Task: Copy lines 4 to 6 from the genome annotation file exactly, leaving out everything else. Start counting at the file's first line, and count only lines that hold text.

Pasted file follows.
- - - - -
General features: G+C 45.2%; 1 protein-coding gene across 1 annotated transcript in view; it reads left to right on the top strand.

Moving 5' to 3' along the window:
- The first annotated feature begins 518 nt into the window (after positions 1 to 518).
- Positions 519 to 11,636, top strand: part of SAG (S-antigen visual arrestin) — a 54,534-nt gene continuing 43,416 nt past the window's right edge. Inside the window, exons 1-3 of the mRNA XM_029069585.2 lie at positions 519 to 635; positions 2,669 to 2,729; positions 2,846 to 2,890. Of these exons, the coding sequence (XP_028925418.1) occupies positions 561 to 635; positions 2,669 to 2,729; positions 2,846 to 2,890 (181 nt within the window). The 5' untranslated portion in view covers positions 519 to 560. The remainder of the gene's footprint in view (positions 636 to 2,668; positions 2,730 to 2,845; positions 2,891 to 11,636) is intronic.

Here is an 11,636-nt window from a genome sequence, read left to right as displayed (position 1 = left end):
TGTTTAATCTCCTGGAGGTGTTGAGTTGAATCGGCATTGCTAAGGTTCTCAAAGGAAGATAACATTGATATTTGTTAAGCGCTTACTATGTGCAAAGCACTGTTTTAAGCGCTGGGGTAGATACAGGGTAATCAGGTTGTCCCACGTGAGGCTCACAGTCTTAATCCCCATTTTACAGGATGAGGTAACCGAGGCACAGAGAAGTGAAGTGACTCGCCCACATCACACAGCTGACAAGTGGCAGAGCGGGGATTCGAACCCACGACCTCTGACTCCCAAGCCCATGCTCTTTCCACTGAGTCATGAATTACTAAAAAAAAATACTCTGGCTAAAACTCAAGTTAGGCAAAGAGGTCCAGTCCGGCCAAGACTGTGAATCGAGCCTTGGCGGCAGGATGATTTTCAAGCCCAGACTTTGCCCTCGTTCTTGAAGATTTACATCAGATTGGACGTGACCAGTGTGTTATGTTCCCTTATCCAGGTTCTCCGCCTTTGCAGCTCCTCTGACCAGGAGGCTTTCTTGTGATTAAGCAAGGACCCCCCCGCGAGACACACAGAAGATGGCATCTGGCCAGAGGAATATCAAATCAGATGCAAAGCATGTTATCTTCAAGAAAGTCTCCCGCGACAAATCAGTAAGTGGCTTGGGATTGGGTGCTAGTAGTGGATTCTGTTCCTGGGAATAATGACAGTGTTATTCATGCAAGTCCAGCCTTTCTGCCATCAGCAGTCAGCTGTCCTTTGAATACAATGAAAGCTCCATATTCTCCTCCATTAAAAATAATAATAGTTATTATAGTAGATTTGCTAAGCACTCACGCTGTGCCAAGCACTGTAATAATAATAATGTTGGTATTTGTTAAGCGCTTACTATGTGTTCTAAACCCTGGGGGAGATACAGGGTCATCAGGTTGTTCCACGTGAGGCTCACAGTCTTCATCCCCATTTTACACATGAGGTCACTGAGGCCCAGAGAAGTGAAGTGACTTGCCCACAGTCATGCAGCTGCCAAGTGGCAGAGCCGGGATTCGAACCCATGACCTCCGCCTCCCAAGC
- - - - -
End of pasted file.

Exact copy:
- Positions 519 to 11,636, top strand: part of SAG (S-antigen visual arrestin) — a 54,534-nt gene continuing 43,416 nt past the window's right edge. Inside the window, exons 1-3 of the mRNA XM_029069585.2 lie at positions 519 to 635; positions 2,669 to 2,729; positions 2,846 to 2,890. Of these exons, the coding sequence (XP_028925418.1) occupies positions 561 to 635; positions 2,669 to 2,729; positions 2,846 to 2,890 (181 nt within the window). The 5' untranslated portion in view covers positions 519 to 560. The remainder of the gene's footprint in view (positions 636 to 2,668; positions 2,730 to 2,845; positions 2,891 to 11,636) is intronic.

Here is an 11,636-nt window from a genome sequence, read left to right as displayed (position 1 = left end):
TGTTTAATCTCCTGGAGGTGTTGAGTTGAATCGGCATTGCTAAGGTTCTCAAAGGAAGATAACATTGATATTTGTTAAGCGCTTACTATGTGCAAAGCACTGTTTTAAGCGCTGGGGTAGATACAGGGTAATCAGGTTGTCCCACGTGAGGCTCACAGTCTTAATCCCCATTTTACAGGATGAGGTAACCGAGGCACAGAGAAGTGAAGTGACTCGCCCACATCACACAGCTGACAAGTGGCAGAGCGGGGATTCGAACCCACGACCTCTGACTCCCAAGCCCATGCTCTTTCCACTGAGTCATGAATTACTAAAAAAAAATACTCTGGCTAAAACTCAAGTTAGGCAAAGAGGTCCAGTCCGGCCAAGACTGTGAATCGAGCCTTGGCGGCAGGATGATTTTCAAGCCCAGACTTTGCCCTCGTTCTTGAAGATTTACATCAGATTGGACGTGACCAGTGTGTTATGTTCCCTTATCCAGGTTCTCCGCCTTTGCAGCTCCTCTGACCAGGAGGCTTTCTTGTGATTAAGCAAGGACCCCCCCGCGAGACACACAGAAGATGGCATCTGGCCAGAGGAATATCAAATCAGATGCAAAGCATGTTATCTTCAAGAAAGTCTCCCGCGACAAATCAGTAAGTGGCTTGGGATTGGGTGCTAGTAGTGGATTCTGTTCCTGGGAATAATGACAGTGTTATTCATGCAAGTCCAGCCTTTCTGCCATCAGCAGTCAGCTGTCCTTTGAATACAATGAAAGCTCCATATTCTCCTCCATTAAAAATAATAATAGTTATTATAGTAGATTTGCTAAGCACTCACGCTGTGCCAAGCACTGTAATAATAATAATGTTGGTATTTGTTAAGCGCTTACTATGTGTTCTAAACCCTGGGGGAGATACAGGGTCATCAGGTTGTTCCACGTGAGGCTCACAGTCTTCATCCCCATTTTACACATGAGGTCACTGAGGCCCAGAGAAGTGAAGTGACTTGCCCACAGTCATGCAGCTGCCAAGTGGCAGAGCCGGGATTCGAACCCATGACCTCCGCCTCCCAAGC